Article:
/ by R. Sheth

September 29, 2008
By Venus Zarris

Silk Road Theatre Project delivers a beautifully realized Midwest premiere of playwright Philip Kan Gotanda’s Yohen. This story is presented as an intimate emotional rendering, aged and slightly discolored with time but vivid and filled with character.

Sumi and James met in Japan, fell in love and married shortly after WWII. The transition to the United States proved difficult as Sumi was faced with a lonely assimilation into a foreign culture and they were both faced with the discriminations set upon interracial couples. Now middle aged, their relationship is challenged with the tensions of stagnation and unresolved decades-old conflict.

Yohen is a broad Japanese ceramic term. For the sake of this story it translates to mean ‘changed by the fire’ as with pieces of pottery deformed or damaged while firing in a kiln. The piece is sometimes unintentionally transformed into something beautiful, based on personal aesthetics.

Sumi examines her latest Yohen ceramic creation and ponders, “Sometimes it’s ugly. Sometimes I like it. I just can’t tell if it is good or not.” And this ambivalent affection fluctuating to abhorrence proves to be the tangible metaphor for the state of her marriage.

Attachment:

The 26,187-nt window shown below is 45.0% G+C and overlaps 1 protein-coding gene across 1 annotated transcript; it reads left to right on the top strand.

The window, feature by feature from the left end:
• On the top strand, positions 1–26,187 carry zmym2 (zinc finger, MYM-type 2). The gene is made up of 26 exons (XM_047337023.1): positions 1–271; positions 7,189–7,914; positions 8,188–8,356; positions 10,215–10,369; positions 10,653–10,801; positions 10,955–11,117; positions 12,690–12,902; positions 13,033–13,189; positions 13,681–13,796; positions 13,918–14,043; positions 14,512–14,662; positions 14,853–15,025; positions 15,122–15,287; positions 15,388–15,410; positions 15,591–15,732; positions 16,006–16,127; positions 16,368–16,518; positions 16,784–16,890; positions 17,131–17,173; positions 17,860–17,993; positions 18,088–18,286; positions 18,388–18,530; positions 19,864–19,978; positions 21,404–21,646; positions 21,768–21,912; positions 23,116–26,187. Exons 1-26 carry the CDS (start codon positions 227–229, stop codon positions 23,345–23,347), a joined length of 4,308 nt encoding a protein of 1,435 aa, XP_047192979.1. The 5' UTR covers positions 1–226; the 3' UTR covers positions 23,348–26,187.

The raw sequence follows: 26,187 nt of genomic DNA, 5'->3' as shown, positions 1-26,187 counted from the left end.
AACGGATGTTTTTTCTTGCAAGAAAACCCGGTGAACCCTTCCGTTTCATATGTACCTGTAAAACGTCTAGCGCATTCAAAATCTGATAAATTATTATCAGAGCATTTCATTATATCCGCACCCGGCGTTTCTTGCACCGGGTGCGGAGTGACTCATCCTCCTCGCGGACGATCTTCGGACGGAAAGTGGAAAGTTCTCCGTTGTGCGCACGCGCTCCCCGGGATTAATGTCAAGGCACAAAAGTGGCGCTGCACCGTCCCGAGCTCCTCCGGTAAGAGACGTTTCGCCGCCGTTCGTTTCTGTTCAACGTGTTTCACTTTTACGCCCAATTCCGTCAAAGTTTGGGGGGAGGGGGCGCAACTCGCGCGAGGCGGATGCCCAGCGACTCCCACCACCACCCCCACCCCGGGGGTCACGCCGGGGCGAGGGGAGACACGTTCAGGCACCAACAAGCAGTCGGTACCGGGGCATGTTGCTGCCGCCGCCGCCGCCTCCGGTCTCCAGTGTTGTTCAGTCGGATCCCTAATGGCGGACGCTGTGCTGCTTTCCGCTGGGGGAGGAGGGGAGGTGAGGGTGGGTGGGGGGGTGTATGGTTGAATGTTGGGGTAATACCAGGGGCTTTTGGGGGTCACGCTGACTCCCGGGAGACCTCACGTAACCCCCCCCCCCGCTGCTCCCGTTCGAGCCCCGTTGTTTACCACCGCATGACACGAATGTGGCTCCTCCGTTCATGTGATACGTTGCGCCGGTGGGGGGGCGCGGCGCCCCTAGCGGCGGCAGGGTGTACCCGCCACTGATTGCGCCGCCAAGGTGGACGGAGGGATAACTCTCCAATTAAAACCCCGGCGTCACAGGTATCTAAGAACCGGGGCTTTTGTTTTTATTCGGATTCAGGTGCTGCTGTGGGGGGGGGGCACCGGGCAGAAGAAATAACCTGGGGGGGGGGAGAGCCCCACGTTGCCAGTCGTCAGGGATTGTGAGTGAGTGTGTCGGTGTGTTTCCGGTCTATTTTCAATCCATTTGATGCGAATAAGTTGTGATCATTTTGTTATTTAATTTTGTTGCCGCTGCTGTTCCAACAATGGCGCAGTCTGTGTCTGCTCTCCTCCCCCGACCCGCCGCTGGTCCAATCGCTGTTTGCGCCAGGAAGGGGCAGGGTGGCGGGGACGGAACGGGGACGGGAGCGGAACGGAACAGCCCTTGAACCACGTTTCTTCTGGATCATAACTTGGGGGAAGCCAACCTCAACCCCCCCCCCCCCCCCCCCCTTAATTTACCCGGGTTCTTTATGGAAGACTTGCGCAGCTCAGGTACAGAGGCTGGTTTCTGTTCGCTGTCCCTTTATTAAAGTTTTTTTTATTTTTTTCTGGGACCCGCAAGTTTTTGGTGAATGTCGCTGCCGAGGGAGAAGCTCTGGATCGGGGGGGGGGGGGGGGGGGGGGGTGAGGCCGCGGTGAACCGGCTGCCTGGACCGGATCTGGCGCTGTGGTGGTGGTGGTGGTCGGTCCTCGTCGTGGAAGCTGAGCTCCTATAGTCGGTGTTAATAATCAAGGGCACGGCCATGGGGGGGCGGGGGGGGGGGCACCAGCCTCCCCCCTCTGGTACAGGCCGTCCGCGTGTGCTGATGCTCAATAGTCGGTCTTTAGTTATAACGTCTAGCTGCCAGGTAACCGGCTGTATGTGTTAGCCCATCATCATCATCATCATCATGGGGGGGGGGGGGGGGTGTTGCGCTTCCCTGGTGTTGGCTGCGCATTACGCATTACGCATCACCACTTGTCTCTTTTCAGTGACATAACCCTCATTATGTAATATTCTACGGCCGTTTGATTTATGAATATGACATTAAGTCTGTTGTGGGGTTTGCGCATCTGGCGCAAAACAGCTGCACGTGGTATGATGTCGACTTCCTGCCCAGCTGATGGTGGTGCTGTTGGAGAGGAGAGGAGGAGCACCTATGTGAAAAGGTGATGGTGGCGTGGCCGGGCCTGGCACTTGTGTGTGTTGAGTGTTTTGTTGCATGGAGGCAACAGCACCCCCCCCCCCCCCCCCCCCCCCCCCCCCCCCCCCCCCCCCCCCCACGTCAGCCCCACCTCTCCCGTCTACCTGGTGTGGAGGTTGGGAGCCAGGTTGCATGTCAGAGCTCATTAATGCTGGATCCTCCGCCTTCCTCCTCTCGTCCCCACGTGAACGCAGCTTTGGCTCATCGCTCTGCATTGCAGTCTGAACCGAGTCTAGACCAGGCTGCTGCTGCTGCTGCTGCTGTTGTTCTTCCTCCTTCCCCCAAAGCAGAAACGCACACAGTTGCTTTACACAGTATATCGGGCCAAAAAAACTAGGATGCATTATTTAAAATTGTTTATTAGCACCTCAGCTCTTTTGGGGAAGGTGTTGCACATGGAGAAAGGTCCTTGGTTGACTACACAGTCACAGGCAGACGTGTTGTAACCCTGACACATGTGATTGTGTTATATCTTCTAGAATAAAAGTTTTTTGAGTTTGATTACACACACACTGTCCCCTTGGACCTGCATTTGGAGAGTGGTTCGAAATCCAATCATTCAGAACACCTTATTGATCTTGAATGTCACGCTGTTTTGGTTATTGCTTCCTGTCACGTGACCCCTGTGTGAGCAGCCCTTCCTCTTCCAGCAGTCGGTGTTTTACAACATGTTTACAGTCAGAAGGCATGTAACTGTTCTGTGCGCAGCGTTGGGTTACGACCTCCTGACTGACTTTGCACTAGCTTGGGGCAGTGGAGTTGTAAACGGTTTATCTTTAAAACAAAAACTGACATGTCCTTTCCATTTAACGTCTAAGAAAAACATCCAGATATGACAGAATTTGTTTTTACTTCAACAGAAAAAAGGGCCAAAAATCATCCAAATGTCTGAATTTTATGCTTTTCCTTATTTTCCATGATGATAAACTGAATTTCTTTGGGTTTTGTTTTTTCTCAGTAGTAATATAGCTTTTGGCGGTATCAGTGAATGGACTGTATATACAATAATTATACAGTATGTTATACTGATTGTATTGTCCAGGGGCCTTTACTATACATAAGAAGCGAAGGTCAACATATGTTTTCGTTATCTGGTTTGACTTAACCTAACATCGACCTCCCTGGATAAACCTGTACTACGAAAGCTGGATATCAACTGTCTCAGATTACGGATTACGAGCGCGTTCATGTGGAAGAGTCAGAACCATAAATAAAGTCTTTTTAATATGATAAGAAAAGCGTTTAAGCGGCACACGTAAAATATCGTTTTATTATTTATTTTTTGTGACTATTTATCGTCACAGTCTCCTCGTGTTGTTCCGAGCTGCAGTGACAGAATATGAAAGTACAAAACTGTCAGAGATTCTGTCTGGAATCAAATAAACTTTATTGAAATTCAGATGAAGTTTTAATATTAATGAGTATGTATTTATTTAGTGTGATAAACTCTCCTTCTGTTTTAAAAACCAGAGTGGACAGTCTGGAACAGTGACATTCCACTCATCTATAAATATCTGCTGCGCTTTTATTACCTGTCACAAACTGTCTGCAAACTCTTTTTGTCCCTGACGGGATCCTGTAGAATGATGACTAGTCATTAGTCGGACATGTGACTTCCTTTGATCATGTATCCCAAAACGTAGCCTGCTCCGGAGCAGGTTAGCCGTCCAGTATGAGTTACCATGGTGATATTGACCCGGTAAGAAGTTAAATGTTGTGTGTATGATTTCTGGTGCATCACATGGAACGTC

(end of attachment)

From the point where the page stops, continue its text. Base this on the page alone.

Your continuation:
Gotanda has crafted a script that tenderly and painfully depicts the endurance of annoyance and feelings of isolation within a relationship as well as the lasting love and affinity.

Cheryl Hamada (Sumi) and Ernest Perry Jr. (James) deliver engaging performances with compelling chemistry. You want them to mend their fences and find peace together for the sake of their love.

Director Steve Scott strikes an impressively even balance between the irritation, adoration and desperation of these characters. Lee Keenan creates splendid authenticity and subtle depth with his excellent set design and Robert Steel’s original composition and sound design is truly lovely and evocative.

Once again, Silk Road Theater Project crafts an impressive rendition of a uniquely American story that is seldom considered. Don’t miss this charmingly bittersweet personal portrait.